And when their stories get completely debunked it just kind of -- everybody agrees to ignore it and everyone moves on and they pay no price. At the same time, they’re feeling and pleasing their sources by publishing the sources that the sources want them to publish. So there's huge amounts of career benefits and reputational benefits and very little cost when they publish stories that end up being debunked, because the narrative they are serving as a popular one, at least within their peer circles.

TUCKER: Gosh, that’s so dishonest. I think all of us and journalism have gotten things wrong, I certainly have. And you feel bad about it, you really do and there's a consequence. Do you really think there's that level of dishonesty in the American press?

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GREENWALD: I think what it is more than dishonesty is a really warped incentive scheme bolstered by this very severe groupthink that social media is fostering in ways that we don't yet fully understand. Most journalists these days are in congressional committees or at zoning board meetings or using shoe leather reporting. They're sitting on Twitter talking to one another and this produces this extreme groupthink where these orthodoxies arrive in deviating from them or questioning them or challenging, believe me, results in all kinds of recrimination and scorn. And embracing them produces a sort of in-group mentality where you are rewarded, and I think a lot of it is about that kind of behavior.

TUCKER: That is really deep. You live in a foreign country, I'm not on social media, maybe we have a little bit of distance from this, where do you think the story is going? What's the next incarnation of this?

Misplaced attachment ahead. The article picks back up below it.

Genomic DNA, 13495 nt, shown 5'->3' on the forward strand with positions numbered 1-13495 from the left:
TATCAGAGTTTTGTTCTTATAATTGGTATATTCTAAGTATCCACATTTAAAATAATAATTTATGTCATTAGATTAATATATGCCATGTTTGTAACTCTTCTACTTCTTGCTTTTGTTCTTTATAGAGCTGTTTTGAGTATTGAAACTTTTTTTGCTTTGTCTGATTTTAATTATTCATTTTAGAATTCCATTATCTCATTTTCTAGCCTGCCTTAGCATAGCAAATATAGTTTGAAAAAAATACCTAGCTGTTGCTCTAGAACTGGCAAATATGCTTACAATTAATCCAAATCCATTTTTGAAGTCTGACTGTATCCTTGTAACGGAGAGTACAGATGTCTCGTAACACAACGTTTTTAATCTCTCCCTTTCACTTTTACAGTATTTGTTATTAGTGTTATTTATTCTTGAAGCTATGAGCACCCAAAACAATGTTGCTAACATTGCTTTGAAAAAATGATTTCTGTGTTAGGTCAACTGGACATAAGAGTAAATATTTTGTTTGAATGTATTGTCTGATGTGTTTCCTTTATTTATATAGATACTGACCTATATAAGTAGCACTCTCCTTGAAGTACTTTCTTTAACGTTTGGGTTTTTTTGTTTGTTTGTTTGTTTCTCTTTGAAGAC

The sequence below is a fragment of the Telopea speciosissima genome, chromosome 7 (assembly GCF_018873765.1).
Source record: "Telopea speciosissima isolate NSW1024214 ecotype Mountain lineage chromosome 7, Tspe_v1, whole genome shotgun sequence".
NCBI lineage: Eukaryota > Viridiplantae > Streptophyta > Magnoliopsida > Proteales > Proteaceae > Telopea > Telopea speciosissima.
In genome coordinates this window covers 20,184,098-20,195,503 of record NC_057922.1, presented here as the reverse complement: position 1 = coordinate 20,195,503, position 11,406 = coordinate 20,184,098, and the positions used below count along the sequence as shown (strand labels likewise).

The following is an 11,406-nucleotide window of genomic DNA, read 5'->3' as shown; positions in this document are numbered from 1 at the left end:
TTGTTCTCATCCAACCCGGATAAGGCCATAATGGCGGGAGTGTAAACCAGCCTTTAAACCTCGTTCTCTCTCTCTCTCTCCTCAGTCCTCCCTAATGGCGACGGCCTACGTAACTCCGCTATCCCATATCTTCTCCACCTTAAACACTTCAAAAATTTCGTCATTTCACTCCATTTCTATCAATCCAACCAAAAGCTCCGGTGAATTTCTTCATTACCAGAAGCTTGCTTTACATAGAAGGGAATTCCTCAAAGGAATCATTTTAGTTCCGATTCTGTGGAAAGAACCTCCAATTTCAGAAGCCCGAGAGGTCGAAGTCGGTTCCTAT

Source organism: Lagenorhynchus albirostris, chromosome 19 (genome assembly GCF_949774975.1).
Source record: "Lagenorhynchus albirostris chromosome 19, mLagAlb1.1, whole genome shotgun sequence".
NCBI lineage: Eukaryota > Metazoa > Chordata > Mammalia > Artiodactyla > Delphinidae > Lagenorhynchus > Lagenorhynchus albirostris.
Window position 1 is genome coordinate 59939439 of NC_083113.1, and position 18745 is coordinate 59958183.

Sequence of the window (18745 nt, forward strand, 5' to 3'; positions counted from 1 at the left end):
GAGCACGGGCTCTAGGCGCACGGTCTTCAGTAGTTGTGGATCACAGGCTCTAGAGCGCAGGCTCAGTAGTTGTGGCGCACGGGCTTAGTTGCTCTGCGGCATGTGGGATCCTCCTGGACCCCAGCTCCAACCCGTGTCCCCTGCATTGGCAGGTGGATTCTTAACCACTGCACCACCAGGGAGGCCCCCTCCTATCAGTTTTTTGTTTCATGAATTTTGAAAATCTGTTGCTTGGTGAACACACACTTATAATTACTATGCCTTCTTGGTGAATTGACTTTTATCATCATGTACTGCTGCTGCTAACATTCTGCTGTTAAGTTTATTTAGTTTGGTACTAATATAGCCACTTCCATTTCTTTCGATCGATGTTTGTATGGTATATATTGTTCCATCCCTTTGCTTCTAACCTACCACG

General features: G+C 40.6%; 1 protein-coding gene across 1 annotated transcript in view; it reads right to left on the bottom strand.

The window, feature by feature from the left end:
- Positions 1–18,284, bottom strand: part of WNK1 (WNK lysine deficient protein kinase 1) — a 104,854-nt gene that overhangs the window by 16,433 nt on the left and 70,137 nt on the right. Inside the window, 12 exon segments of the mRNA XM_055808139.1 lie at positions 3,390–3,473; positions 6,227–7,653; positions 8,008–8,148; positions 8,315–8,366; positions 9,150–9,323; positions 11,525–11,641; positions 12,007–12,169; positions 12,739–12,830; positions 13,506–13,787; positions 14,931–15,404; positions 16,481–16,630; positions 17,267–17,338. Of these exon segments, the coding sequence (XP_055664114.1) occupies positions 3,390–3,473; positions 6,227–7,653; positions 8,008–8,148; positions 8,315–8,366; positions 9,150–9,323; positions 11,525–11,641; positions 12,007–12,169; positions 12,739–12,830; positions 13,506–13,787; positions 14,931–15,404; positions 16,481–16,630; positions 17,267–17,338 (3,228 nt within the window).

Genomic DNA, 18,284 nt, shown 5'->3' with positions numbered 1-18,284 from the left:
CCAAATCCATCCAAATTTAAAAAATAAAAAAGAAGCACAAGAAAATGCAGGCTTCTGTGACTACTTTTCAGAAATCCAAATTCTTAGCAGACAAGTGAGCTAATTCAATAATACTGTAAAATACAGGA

GREENWALD: Well, the odd part about it, and about the inpatients that journalists have in trying to just jump to the finish line is that there are numerous investigations underway in the city, including by credible investigators. Including Senator Burr and Warner and the Senate Intelligence Committee, which most people seem to trust and certainly Robert Mueller, who’s armed with subpoena power and everyone is really eager to lavish with praise.

We are going to find out presumably one way or the other soon enough. One thing that is so odd to me, Tucker, is that this is been going on now for a year, this accusation that the Trump administration or the Trump campaign colluded with the Russians to hack the DNC and John Podesta’s email. And we know that there are a huge number of people inside the government who are willing to leak, even at the expense of committing crimes in order to undermine Trump, and yet there have been no leaks so far showing any evidence of that kind of collusion leading one to wonder why that is. So, I hope that everybody is willing to wait until the actual investigation reveals finally the real answers. But it doesn't seem that will be the case.

TUCKER: Bravery is when you disagree in public with your peers. And by that definition you are a very brave man.